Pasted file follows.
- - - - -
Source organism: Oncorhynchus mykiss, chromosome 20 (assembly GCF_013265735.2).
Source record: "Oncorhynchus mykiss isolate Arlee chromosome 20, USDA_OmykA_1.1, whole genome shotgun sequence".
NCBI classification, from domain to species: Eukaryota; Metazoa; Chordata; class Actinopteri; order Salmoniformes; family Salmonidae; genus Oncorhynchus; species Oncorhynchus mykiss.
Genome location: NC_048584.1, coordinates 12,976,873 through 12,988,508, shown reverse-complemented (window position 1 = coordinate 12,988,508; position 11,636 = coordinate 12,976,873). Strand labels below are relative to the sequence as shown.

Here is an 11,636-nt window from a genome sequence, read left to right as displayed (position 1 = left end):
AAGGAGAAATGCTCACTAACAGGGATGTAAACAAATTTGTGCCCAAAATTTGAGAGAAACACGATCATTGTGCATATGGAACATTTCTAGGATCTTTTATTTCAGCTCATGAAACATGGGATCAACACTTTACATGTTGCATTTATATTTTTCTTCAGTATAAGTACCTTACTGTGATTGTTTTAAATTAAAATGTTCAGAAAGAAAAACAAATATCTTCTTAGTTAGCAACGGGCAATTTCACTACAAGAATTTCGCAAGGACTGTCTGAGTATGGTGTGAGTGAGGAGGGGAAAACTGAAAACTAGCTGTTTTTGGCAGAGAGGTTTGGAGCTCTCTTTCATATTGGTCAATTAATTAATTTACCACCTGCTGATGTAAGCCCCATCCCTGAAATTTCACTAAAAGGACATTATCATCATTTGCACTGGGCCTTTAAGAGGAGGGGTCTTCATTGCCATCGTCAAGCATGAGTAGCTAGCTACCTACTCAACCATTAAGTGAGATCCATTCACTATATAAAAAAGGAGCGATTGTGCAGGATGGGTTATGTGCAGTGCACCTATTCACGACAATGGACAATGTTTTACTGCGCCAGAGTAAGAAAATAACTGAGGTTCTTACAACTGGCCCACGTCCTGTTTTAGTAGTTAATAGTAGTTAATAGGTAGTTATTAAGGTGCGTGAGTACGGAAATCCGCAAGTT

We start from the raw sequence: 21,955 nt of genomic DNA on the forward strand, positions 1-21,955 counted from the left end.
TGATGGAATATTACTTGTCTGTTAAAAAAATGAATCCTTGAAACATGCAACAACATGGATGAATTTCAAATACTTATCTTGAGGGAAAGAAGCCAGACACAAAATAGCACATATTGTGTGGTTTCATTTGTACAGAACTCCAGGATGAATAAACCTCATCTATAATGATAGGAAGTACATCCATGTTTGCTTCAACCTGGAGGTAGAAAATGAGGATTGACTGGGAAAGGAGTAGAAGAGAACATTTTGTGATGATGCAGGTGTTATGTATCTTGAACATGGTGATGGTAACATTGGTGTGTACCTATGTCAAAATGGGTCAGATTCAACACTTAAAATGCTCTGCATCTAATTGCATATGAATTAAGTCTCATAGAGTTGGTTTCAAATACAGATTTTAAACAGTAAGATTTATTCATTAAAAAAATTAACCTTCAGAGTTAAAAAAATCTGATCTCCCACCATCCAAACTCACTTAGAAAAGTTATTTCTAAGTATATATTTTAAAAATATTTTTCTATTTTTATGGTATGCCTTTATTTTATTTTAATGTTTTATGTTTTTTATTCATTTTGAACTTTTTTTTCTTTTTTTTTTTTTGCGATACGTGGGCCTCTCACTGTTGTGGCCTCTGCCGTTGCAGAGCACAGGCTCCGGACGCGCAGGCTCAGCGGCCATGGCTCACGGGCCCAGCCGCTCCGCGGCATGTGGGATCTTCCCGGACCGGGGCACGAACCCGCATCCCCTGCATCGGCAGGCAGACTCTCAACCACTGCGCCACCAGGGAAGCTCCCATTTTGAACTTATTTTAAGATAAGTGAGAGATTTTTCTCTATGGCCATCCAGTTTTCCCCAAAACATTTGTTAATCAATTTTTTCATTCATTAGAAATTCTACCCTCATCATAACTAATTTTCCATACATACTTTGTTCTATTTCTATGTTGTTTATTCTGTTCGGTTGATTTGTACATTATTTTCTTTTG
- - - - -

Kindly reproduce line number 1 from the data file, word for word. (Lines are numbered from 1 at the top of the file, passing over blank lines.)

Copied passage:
Source organism: Oncorhynchus mykiss, chromosome 20 (assembly GCF_013265735.2).